One possibility would be to prominently post a QR code (or similar concept) at all entrances, digital signs, and point-of-sale areas that a consumer can engage with using a personal device like a smartphone.  Using a QR code[3] is just an example to illustrate that there are alternative ways to raise public awareness of such technologies and a business' privacy policy.  With proper incentive, the innovators who integrate facial detection and recognition technologies into marketing strategy can surely develop effective and consumer-friendly methods of providing transparent notice.


Sufficient notice is meaningless to consumers without valid choice.  This may be opt-out for facial detection with privacy protections built in, but must be opt-in for facial recognition.  However, in either situation, the notion that an individual who is uncomfortable with such technology has one option — to avoid the place or area that utilizes the technology — does not signify meaningful choice.  Our primary disagreement with the Digital Signage Federation's privacy standards is that they accept this option as a viable choice mechanism.[4]  


Consumers must be presented with alternatives.  These could be as simple as being able to press a button that assures their information or image will not be used or collected, or providing kiosks within the establishment where individuals can opt in.  Ideally, consumers should have granular control to engage as much or little with the business and its use of the technology as they feel comfortable (based on clear disclosure and notice).


In the FTC workshop, Joseph Atick raised the notion of a face print being considered personally identifiable information owned by the individual.  We believe this concept is worth exploring as a way for consumers to be able to dictate the exact terms under which their face prints are used, retained, or transferred.  As long as there were an audit mechanism, the actual ownership interest were nontransferable, and there were precautions in place to keep consumers from being deceived, this idea shows a novel and potentially workable approach to notice and choice.


V. Notice and Choice are Important, but Businesses Developing and Deploying Facial Detection and Recognition Technology  Must Implement Privacy Policies Based on a Full Set of Fair Information Principles and Be Subject to Enforcement

When PRC evaluates a business' privacy policy, we look for ways in which the business implements a full set of Fair Information Principles, or FIPs.  These are the principles of Collection Limitation, Data Quality, Purpose Specification, Use Limitation, Security Safeguards, Openness, Individual Participation, and Accountability.[5]


Unfortunately, FIPs are often truncated to simple notice and choice.  While notice and choice are important, used alone they are insufficient to address consumer privacy concerns and provide sufficient control over the use of one’s personal information. For instance, with pure facial detection technology, it may not be as realistic to provide consumers with the explicit consent mechanisms that must be used with facial recognition. Therefore the device and/ or software must have privacy and security safeguards built in.  The company using the technology must also engage in data minimization by limiting collection, only collecting as much information as is needed for the specified purpose, and putting a data retention policy in place.  We support a data retention limit of 14 days, as recommended by the World Privacy Forum.[6]  The data retention limit recommended by the Digital Signage Federation, in contrast, is 30 days.[7]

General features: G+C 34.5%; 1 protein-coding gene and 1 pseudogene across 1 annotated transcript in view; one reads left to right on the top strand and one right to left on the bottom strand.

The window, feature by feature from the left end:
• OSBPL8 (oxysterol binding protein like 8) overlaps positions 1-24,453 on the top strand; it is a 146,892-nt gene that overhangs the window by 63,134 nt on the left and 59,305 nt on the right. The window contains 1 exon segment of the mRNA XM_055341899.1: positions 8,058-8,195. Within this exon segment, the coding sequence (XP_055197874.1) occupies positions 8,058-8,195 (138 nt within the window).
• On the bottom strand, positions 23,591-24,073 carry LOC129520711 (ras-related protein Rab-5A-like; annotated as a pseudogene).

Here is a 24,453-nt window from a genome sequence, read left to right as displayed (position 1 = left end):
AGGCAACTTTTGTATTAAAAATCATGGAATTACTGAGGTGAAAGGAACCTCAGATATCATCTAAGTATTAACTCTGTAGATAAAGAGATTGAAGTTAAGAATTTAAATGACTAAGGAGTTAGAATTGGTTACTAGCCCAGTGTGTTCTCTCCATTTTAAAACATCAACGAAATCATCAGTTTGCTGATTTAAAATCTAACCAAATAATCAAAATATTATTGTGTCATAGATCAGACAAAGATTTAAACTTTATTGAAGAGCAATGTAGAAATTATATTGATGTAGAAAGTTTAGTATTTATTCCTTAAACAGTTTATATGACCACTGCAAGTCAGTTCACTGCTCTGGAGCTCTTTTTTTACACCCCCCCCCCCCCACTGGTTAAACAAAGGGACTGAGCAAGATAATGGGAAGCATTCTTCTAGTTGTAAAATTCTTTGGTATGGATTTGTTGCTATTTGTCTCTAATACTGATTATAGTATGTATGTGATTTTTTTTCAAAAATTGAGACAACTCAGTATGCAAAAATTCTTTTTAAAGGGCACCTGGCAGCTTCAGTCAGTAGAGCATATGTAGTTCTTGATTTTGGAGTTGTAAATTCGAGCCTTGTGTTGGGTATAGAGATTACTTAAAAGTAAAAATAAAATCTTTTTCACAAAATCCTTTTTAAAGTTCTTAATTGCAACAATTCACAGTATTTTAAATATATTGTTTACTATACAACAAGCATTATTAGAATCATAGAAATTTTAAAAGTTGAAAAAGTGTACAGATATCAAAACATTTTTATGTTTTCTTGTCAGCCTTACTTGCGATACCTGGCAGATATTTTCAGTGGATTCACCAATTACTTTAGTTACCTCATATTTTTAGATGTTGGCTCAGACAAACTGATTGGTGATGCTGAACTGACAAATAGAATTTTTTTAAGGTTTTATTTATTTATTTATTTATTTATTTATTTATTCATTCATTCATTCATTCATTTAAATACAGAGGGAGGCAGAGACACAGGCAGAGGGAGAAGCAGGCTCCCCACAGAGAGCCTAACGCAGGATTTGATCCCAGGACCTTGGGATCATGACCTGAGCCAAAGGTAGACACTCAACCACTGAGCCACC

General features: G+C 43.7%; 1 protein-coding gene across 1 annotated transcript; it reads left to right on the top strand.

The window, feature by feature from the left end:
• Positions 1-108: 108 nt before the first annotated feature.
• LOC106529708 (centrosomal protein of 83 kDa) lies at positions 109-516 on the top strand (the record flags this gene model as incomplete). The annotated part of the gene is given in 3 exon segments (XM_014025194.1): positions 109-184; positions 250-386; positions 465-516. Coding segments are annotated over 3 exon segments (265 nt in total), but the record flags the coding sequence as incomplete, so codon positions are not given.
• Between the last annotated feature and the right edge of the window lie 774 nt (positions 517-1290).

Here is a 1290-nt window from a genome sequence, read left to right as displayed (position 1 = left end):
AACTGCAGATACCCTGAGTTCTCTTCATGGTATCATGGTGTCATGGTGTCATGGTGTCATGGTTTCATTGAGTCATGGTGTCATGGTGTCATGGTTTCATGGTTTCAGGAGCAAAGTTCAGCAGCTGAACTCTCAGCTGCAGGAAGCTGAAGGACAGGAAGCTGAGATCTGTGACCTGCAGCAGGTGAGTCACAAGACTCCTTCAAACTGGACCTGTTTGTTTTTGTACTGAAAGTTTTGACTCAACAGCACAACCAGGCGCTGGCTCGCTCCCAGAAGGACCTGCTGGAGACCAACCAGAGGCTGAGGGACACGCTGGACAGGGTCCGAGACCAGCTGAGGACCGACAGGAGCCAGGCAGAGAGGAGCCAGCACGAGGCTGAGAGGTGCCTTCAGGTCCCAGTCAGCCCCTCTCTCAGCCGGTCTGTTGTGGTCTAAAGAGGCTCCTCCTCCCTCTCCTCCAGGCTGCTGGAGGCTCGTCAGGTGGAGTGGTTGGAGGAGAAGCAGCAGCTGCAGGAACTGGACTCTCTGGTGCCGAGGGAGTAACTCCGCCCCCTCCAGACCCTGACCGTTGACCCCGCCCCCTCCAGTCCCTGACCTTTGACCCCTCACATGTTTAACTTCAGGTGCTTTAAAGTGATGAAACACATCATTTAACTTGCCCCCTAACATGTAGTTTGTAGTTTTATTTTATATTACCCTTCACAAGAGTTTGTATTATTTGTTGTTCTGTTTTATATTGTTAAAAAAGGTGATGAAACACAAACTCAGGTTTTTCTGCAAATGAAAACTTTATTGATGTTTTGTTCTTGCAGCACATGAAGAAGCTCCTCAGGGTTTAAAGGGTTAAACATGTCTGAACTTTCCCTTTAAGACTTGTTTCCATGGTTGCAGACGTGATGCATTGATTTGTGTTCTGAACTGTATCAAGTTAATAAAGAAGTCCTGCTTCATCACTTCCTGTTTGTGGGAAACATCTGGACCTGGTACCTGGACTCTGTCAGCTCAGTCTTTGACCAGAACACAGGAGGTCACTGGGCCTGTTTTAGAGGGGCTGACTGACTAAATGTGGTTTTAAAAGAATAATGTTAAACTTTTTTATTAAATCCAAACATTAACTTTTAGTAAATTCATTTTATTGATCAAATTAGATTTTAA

It is necessary for the industry to have uniform standards to which companies are held accountable.  In developing the official standards and best practices, we recommend engaging the participation of consumers or consumer representatives.  However, setting an industry standard for consumer privacy protection is only half of the equation. Even if the industry develops a robust set of best practices and attempts to engage in self-regulation, the principle of accountability remains a major concern.  


We fear that consumer privacy concerns will not be adequately addressed if businesses are not held accountable at a minimum to government agencies like the FTC or state Attorneys General for their practices. Businesses using facial detection and recognition technologies must also be subject to benchmarking and third-party audits.  Without such mechanisms to ensure accountability, it is likely that many bad or careless actors would go unnoticed.


Due to the largely invisible nature of this technology and the data handling practices that surround it, individuals may be ill-equipped to identify and report noncompliance.  As an organization that receives privacy inquiries from individuals on a daily basis, we notice that individuals often feel as though their privacy is being violated but cannot articulate exactly why or how.[8]  The sectoral legal landscape surrounding privacy in the United States is difficult enough for consumers to navigate without making it the consumer's responsibility to ensure that companies are complying with a loose set of voluntary industry best practices.  We encourage the FTC to investigate ways in which the facial detection and recognition industry may be held accountable to consumers and subject to enforcement.